Our local transportation agency has begun a new attempt to eliminate the "bike-lane dead ends" around the county. They are calling their effort "Roadways to Bikeways."
You can read about it, and take a survey, by clicking HERE. (Please go to the link and take the survey if you are a cyclist, or would-be cyclist, in Ada County.)
The "major elements" of the project are to:
- review and inventory existing bicycle infrastructure,
- do bicycle "head counts,"
- prioritize deficiencies,
- create a map,
- develop a guide for use in future county roadway projects.
There's also an article about it on the daily newspaper's website - click HERE to link to the article.
According to the author, Kate Brussé, the plan is costing $250,000. (And ACHD spends about $1.7 million per year on bike lanes and sidewalks. That actually sounds low to me, if you're including sidewalks.)
(I've got a small stake in this - I'm the cyclist who's quoted, right at the end of the news piece.)
A couple comments:
This is not the first effort by ACHD to do this sort of thing. In fact, I was a "volunteer concerned citizen" a few years back, when they convened some local engineers and bike-riding citizens, to identify bike-facility disconnects, and suggest fixes. (My assignment was Emerald Street, and how to get from the Emerald/Orchard area - where the bike-stripe ends - to downtown.)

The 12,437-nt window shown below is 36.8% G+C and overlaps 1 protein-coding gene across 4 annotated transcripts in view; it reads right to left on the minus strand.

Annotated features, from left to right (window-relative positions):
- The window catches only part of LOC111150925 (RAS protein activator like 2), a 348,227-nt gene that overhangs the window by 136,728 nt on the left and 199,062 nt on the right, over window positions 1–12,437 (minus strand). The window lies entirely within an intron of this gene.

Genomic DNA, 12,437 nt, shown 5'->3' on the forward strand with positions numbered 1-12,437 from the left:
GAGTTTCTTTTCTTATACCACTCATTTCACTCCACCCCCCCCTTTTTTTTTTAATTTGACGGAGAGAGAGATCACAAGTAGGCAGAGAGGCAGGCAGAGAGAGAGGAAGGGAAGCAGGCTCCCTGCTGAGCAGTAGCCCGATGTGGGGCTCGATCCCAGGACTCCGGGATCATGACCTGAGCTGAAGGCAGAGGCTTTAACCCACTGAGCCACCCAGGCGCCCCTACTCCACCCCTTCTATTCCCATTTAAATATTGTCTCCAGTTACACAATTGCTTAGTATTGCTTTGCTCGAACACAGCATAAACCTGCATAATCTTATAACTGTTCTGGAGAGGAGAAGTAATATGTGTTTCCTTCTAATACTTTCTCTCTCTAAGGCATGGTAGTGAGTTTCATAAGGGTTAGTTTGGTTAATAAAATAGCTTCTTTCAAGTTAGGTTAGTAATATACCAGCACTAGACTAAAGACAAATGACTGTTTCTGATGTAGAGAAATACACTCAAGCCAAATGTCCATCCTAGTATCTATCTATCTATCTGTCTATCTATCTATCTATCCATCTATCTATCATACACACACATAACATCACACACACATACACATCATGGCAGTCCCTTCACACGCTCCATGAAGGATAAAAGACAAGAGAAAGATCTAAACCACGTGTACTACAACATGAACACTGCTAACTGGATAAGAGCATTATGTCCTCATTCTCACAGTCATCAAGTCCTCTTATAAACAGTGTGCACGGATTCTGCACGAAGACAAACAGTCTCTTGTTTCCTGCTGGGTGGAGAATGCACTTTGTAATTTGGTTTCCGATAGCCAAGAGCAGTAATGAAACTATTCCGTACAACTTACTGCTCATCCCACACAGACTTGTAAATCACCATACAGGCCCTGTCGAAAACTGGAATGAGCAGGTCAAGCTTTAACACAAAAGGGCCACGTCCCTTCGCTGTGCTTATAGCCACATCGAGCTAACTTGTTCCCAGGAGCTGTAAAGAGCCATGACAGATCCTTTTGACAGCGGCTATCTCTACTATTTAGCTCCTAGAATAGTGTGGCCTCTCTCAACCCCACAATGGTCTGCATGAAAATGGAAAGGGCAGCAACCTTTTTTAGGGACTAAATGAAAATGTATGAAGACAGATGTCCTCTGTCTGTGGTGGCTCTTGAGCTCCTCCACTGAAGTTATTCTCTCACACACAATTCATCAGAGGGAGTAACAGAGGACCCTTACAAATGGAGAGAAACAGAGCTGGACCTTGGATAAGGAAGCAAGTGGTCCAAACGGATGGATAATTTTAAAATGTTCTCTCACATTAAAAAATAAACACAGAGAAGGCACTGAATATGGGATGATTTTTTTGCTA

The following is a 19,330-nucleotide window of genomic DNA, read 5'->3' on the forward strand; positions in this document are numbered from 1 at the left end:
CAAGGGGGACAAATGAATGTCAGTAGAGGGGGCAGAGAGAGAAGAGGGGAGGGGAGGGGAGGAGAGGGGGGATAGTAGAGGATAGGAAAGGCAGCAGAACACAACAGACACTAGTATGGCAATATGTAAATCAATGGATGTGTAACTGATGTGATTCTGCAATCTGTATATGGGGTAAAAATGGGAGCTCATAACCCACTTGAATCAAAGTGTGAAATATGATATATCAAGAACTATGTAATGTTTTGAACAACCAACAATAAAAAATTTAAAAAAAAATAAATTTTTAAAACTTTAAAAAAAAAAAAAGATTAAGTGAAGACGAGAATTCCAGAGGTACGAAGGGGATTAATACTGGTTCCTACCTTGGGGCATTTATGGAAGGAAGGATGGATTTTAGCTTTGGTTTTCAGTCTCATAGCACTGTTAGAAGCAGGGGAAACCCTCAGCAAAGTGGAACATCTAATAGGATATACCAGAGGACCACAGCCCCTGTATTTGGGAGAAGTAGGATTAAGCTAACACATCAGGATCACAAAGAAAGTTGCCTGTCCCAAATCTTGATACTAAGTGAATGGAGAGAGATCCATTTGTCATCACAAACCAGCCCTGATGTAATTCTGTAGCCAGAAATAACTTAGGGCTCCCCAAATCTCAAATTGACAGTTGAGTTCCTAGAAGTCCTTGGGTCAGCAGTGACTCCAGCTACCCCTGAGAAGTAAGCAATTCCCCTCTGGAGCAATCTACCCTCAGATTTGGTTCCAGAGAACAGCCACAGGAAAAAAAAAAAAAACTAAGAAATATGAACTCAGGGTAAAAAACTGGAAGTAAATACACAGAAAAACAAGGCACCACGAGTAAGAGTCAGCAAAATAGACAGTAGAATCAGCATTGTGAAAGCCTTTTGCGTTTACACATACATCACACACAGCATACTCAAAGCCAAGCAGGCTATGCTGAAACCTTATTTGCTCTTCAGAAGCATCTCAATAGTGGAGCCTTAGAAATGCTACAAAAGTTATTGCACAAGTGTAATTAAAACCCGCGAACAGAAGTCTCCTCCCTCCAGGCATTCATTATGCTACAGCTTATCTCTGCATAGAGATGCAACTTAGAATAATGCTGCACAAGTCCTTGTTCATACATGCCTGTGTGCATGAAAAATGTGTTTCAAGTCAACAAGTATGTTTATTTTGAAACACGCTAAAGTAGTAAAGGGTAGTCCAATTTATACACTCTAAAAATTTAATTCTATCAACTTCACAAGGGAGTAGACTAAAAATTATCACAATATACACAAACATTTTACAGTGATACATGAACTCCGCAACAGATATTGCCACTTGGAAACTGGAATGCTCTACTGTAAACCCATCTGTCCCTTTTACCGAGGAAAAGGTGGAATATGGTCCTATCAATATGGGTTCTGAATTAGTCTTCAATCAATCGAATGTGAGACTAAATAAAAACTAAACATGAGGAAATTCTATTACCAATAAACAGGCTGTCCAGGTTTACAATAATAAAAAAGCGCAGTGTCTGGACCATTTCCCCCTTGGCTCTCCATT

I'm not sure what became of that study, and/or why there is a need to redo it now. As much as I'm in favor of making our community as bike-friendly as possible, I'm not convinced that doing yet another study, and redoing tasks that have been done before, is the best use of taxpayer dollars. (I've still got my copy of that last study, if ACHD would like to borrow and photocopy it.)
Ms. Brussé didn't misquote me... but I'm not sure her article conveys the points I would like to make.
1) There is not a consensus, even among experienced transportation cyclists, that dedicated bike facilities are a 100% good thing. Why? Some non-cyclists will mistakenly assume that bicycles only belong in dedicated bike paths and lanes, unless there's also an ongoing educational campaign. (Bikes belong EVERYWHERE!)
2) For novice and occasional cyclists, bike paths and lanes are a good thing. One of the main deterrents to transportation cycling is the perception (whether accurate or not) that riding in the streets with motor vehicles is inordinately dangerous. A bike-stripe can change that perception.